In 1879 Richard Wagner joined the growing movement in Germany opposing the cruel medical practices of animal experimentation with an open letter published in the Bayreuther Blätter.
His arguments for the pointlessness of these experiments were original; they followed from his experiences with traditional medicine and his well-developed critique of civilization. His contemporary allies, however, ignored these arguments and simply used the Wagner name.
The open letter led directly to Wagner’s much-discussed essay Religion und Kunst, in which, among other things, he paints a horrific scenario of the unimpeded development of science and technology.
This according to “Richard Wagner als Gegner von Tierversuchen: Ein visionärer Zivilisationskritiker” by Ulrich Tröhler and Joachim Thiery (WagnerSpectrum XI/1  pp. 73–104). This journal, along with many others, is covered in our new RILM Abstracts of Music Literature with Full Text collection.
Above, the composer with his dog Pohl; below, no horses were annoyed during this performance.
In an interview, Ry Cooder recalled the inspiration for his album My name is Buddy.
“Once I was hipped to Buddy the Cat, I knew that’s my guy. He was a mascot of a record store, living up in Vancouver. They found him living in a suitcase in the alley. I said ‘Okay, I’m there. I can go with that and I know what to say.’”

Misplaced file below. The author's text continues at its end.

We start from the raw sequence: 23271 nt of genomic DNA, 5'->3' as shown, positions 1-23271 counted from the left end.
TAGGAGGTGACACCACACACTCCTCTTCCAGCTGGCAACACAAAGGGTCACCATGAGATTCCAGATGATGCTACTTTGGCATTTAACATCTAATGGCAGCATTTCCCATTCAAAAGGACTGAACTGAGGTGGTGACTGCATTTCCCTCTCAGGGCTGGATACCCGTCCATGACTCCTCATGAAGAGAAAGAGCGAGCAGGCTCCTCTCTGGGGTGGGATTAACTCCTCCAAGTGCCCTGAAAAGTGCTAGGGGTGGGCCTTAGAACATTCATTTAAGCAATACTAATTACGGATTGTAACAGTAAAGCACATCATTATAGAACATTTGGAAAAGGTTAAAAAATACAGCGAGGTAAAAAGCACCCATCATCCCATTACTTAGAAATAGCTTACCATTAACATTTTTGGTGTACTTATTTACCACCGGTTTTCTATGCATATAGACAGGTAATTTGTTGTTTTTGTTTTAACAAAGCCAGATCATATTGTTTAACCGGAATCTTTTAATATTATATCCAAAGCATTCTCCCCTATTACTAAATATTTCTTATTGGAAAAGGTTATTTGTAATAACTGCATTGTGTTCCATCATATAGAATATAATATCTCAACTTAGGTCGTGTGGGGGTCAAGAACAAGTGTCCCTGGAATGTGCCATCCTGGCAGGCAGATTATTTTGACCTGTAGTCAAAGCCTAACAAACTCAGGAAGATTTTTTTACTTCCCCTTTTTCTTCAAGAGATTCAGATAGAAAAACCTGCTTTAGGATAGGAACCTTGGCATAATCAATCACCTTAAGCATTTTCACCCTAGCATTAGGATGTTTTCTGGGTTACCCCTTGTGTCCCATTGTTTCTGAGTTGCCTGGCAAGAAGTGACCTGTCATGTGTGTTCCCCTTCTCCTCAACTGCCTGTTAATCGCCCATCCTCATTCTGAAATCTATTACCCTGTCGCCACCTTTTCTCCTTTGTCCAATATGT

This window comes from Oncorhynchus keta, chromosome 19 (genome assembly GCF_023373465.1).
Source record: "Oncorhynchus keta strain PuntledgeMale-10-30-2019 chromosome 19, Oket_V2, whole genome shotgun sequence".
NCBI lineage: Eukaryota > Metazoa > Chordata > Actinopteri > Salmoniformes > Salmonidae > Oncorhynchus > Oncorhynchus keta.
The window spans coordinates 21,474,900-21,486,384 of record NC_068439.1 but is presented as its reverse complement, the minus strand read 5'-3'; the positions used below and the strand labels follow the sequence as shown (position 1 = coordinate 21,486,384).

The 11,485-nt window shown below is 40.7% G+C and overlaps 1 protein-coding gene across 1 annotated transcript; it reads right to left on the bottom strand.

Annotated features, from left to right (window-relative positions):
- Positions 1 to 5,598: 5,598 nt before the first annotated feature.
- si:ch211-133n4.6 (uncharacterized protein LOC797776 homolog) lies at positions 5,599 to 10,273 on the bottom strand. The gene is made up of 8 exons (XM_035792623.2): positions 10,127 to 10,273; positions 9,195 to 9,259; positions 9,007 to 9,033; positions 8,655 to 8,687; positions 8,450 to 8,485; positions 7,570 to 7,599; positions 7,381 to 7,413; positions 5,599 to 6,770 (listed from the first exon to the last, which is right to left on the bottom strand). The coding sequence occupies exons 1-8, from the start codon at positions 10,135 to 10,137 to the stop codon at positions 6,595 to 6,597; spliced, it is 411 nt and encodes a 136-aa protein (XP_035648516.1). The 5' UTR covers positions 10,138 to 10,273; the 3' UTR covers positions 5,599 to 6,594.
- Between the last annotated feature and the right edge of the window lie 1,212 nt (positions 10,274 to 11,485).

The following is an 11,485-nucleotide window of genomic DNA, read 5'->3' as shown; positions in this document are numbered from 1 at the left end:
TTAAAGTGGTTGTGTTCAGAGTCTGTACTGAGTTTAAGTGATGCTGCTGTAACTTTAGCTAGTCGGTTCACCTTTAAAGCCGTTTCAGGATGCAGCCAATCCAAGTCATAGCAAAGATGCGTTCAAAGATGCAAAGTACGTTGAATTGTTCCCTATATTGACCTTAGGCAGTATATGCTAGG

Buddy is the album’s protagonist—a laid-off, disenfranchised cat who is joined by Lefty the Mouse and Reverend Tom Toad as they travel down the Lost Highways, Cardboard Avenues, and Sundown Towns of a bleak, destitute U.S.
“It’s a tip of the hat to the disappearing of the American working man,” Cooder said, “to the neighborhoods, the way of life, the life that people made for themselves, how they worked, what they achieved…No one’s gonna argue with a cat.”
This according to “Three (or four) chords and the truth: The saga of Ry Cooder and a cat named Buddy” by John Kruth (Sing out! LI/3 [autumn 2007] pp. 52–59).
Today is Cooder’s 70th birthday! Above, performing in 2009; below, Three chords and the truth, the album’s centerpiece.
From practically the beginning, critics gushed over Eartha Kitt with every feline term imaginable: her voice “purred” or was “like catnip”, she was a “sex kitten” who “slinked” or was “on the prowl” across the stage, sometimes “flashing her claws”, and her career was often said to have had “nine lives”.
Appropriately, she was tapped to play Catwoman in the 1960s TV series Batman, bringing feral, compact energy to the role (insert, click to enlarge).